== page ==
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blarf
12-20-2011, 10:43 PM
Hi,
I know it probably has been asked before but i cannot find any answer:

Is the main difference, between BFH and Standard, only the increased life of the barrel?

no accuracy increase?

I'm just trying to justify the extra $90 (BCM) but if there isn't anything else but increased life, i think i'll get the standard. any help would be appreciated.

By the way, it would mostly be used at the range, probably around 1000 rounds a year, maybe a class a year or something...

themailman
12-20-2011, 10:48 PM
You don NEED the BFH, esp for how little you shoot. I have it, and I bought it just for extra peace of mind. It will most likely outlast me.

RuggedJay
12-21-2011, 4:32 AM
You dont need it.

CHS
12-21-2011, 10:45 AM
Hammer forged barrels are generally capable of more accuracy than a standard cut-rifled or button-rifled barrel. They are also harder and last longer.

chicoredneck
12-21-2011, 11:13 AM
^^^^ not true at all

CHS
12-21-2011, 11:22 AM
^^^^ not true at all

Why don't you enlighten us then?

But first, perhaps you should read this technical article about the hammer forged barrel creation process:
Precision Shooting Magazine - Hammer Forged Barrels Article (http://technology.calumet.purdue.edu/met/higley/Precision%20Shooting%20Magazine%20-%20November-%202005%20%28Vol_%2053%20-%20No_%207%29.htm)

Omega13device
12-21-2011, 12:50 PM
The idea that they're a better value because they last longer is a false economy. A standard chrome-lined barrel should last at least 40-50,000 rounds. Most people will never wear out a barrel at that rate.

And in any case, I have yet to see the longer life claim scientifically documented in the real world with a 5.56 AR barrel.

chicoredneck
12-21-2011, 1:17 PM
Why don't you enlighten us then?

But first, perhaps you should read this technical article about the hammer forged barrel creation process:
Precision Shooting Magazine - Hammer Forged Barrels Article (http://technology.calumet.purdue.edu/met/higley/Precision%20Shooting%20Magazine%20-%20November-%202005%20%28Vol_%2053%20-%20No_%207%29.htm)

Most factory production barrels for the major sport shooting companies are hammer forged. The quality of a barrel is only as good as the quality control and the precision put into the manufacturing process. The accuracy detriments associated with hammer forged barrels come from bad mandrels and poor stress relieving. Nobody is going to claim (at least not rightly) that remington, ruger, and other factory hammer forged barrels are the most accurate barrels. What often happens with hammer forged barrels is that the mandrels wear out, but are not replaced immediately. Over the last 10 - 20 years accuracy of factory guns using hammer forged barrels have improved, but they are still not at the same level as a nice single point cut barrel produced by a reputable company.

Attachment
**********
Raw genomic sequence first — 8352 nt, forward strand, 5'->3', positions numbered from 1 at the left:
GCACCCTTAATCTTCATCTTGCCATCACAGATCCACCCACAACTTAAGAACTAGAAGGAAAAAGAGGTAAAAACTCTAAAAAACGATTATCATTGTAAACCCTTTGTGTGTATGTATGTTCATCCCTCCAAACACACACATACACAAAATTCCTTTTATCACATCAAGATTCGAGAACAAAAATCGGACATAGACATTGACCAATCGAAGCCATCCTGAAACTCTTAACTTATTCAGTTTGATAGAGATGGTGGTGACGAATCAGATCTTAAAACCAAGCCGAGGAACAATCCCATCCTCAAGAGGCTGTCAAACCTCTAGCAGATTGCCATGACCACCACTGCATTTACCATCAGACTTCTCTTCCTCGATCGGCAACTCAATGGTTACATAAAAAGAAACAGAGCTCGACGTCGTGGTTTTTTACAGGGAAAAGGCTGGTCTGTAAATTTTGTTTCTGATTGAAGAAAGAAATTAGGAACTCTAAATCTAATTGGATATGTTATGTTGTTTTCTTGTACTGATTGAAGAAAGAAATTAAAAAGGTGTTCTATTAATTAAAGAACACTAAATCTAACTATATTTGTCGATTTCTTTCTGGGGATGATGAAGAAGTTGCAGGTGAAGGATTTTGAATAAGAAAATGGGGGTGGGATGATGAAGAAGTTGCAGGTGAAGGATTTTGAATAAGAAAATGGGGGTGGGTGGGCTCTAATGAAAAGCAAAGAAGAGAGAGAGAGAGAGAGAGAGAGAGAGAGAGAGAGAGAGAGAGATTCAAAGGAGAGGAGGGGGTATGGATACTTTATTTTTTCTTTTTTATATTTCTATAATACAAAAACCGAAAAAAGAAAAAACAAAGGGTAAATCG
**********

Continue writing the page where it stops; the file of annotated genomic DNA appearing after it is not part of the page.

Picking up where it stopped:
The hardening of the metal is true, but it does not offer much benefit in real world situations. Chrome lining and nitro carburizing offer far more protection agains wear than hammer forging can realize. Even with non treated or lined barrels the difference in barrel life is going to be negligable.

The true benefit of hammer forged barrels is cost savings. It is cheaper and faster to produce barrels by hammer forging than it is by any other common method. The germans invented the process in WW2 to mass produce machine gun barrels. The equipment for hammer forging is expensive however, so start up costs for businesses are much cheaper (especially if their market share is projected to be very small) with traditional cut rifling or button rifling equipment.

Any barrel manufactured using any method can produce very precise barrels, but just as well they can also be real dogs. The quality of the product is determined by the producer, not the method in this case.

CHS
12-21-2011, 1:54 PM
Any barrel manufactured using any method can produce very precise barrels, but just as well they can also be real dogs. The quality of the product is determined by the producer, not the method in this case.

Hence I used the term "GENERALLY". Thanks for reading my statement in its entirety. :rolleyes:

freonr22
12-21-2011, 2:03 PM
The idea that they're a better value because they last longer is a false economy. A standard chrome-lined barrel should last at least 40-50,000 rounds. Most people will never wear out a barrel at that rate.

And in any case, I have yet to see the longer life claim scientifically documented in the real world with a 5.56 AR barrel.

did you mean 4,000-5000? or did you mean 40,000 rounds?

chicoredneck
12-21-2011, 2:07 PM
Hence I used the term "GENERALLY". Thanks for reading my statement in its entirety. :rolleyes:

No, they are not "GENERALLY" more accurate or precise, in fact the oposite is true. Most hammer forged barrels are for production grade sporting rifles (I gave the example of remington and ruger in my earlier post). They are not more accurate/precise than most button or cut rifled barrels of similar profile and purpose.

Read my post in it's entirety before you resort to this - :rolleyes:

icenix
12-21-2011, 2:09 PM
I just bought a BCM BFH, paying the extra money......Haven't shot it yet though. Is it worth it? Who knows?......Still, I underestimated the total of everything else I wanted to go along with it, so if I had it to do over I would probably have gone with the standard.

223556
12-21-2011, 2:12 PM
I bought the standard BCM 14.5" mid length and its as accurate as I can be. Groupings at a 100 yds are VERY Good. cant imagine getting an better then it already is with a standard barrel.
Its your money, spend how you like, if it gives you peice of mine, then spend the extra. I have 110% confidence in my standard barrel.

chicoredneck
12-21-2011, 2:25 PM
What blows my mind is that companies are charging MORE for hammer forged barrels. It is cheaper for them to produce than button or cut rifling. It must be to recoup their intial cost of investment, because hammer forging equipment is very expensive.